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Saturday, January 22, 2011

$2B in Federal Funds for OER objects

While I can get excited about this, in general I think it's a lousy idea.   Someone, somewhere is paying for content development.  This move completes the disconnect between the people using the content and the people paying for its development, although I suppose taxpayers are buying it and taxpayers are using it....  sort of anyway.  What a huge increase in the direct intervention of the Federal government into higher education though!   Higher education still costs what it cost before this program, but the information to students is now wrong -- they don't see the costs as clearly as in the past, and neither does society.  That makes it more likely "we" will make the wrong decisions, invest the wrong amount of our resources in the wrong places.

I also wonder about maintenance -- government tends to be pretty good at finding the $$ to build buildings, but is typically lousy at maintenance.  Learning objects and learning resources typically require quite a lot of maintenance.  I am sure someone believes they can build a learning object around say basic algebra and then won't have to touch it again for years and years.  I don't believe that is a realistic assumption though.  Technology changes even if algebra doesn't.  I can't play the original Pac-Man on my laptop anymore even if I wanted to.  Some of the subjects mentioned do change -- biology surely incorporates new information even at lower levels.  Econ wasn't mentioned, but it is taught differently now than it was when I was in school.  Math should be taught via applications, but applications change and need to be updated.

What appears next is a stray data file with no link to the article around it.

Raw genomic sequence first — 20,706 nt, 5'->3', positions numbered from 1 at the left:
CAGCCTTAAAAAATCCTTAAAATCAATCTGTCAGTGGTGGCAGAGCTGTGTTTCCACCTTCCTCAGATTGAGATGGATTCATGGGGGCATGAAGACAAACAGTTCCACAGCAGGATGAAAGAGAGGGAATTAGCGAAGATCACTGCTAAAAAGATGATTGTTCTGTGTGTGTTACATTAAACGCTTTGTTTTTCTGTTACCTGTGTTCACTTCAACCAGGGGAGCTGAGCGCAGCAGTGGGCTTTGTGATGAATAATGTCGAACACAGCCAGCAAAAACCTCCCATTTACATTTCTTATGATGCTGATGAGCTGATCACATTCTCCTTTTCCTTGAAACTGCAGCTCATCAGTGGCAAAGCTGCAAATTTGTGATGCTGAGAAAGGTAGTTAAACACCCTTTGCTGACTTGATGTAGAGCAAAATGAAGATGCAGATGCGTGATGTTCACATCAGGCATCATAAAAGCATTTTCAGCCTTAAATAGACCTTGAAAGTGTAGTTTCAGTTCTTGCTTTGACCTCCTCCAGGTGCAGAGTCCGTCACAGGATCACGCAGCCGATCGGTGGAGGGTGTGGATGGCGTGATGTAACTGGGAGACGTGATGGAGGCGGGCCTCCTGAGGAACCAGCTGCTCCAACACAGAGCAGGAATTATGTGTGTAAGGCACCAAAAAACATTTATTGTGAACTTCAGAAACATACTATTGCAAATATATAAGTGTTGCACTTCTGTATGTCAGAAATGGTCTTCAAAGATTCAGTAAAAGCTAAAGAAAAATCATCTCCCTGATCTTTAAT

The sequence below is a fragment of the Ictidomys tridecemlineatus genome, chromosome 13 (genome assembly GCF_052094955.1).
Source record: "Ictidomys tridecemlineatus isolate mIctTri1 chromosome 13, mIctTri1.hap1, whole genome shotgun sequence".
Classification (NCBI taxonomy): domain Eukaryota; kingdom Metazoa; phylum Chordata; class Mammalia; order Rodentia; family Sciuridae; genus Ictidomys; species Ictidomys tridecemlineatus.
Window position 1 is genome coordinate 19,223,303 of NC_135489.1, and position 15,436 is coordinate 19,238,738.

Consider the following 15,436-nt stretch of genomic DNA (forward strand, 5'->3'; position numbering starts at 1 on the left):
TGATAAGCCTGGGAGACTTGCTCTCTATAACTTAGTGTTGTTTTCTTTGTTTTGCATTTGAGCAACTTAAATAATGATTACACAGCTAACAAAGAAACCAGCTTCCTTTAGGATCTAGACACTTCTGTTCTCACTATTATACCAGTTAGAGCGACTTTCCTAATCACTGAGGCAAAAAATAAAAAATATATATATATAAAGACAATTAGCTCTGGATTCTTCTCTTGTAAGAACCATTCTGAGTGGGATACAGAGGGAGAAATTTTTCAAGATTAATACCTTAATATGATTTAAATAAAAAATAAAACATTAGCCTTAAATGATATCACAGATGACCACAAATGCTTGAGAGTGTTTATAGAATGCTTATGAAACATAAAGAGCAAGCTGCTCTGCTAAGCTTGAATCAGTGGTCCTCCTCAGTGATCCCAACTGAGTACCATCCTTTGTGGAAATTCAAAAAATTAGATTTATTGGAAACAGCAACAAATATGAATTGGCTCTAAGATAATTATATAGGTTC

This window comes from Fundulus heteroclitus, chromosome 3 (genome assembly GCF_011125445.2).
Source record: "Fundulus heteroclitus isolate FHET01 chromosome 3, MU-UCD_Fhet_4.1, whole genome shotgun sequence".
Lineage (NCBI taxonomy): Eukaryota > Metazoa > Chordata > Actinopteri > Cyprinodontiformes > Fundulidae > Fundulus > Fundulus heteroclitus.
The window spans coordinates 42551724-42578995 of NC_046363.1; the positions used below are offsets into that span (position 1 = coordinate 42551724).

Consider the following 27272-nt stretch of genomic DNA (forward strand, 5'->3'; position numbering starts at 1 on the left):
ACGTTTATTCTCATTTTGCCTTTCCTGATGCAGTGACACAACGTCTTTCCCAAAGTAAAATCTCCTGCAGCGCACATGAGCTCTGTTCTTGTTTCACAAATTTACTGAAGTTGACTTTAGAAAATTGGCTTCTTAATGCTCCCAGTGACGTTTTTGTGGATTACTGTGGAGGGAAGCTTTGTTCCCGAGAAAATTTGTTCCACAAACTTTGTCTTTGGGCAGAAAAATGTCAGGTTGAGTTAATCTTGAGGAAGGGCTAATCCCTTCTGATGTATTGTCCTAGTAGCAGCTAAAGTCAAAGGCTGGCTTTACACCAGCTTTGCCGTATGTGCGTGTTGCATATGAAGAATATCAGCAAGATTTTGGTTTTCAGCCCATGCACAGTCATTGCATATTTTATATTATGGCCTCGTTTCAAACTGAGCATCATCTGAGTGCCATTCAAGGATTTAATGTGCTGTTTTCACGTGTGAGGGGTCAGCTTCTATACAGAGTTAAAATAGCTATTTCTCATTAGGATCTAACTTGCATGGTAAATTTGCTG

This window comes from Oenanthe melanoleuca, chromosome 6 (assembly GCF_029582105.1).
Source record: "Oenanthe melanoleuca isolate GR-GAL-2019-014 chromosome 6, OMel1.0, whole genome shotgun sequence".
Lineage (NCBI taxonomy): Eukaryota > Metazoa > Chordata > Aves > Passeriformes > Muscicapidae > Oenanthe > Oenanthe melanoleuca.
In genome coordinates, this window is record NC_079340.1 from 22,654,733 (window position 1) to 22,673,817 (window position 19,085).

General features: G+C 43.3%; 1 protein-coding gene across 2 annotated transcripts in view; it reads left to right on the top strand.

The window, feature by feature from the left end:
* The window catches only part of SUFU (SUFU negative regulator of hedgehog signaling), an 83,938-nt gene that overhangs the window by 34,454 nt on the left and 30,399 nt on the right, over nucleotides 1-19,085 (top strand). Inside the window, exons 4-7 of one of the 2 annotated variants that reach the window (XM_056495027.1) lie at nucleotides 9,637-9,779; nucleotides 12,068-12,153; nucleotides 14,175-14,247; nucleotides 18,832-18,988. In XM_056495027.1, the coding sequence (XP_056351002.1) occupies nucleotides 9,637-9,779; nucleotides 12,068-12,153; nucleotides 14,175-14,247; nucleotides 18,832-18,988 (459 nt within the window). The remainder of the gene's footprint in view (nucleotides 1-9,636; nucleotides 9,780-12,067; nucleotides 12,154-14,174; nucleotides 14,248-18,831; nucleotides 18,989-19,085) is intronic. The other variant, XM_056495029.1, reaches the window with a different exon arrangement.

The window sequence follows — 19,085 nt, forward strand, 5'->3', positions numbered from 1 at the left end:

Last, I am a customer of publishers in a different way from the way I am a customer of the government.  I firmly believe even major publishers are more responsive to the needs and wants of their customers than the Federal government.  The government gets my tax dollars whether or not they produce what I want -- the publisher does not.  The profit motive, while much maligned in too many blogs, ensures that publishers listen to their customers.

On the other hand, I think this is the project Darcy Hardy went to Washington to work on.  She should be very good at finding and fixing the problems.

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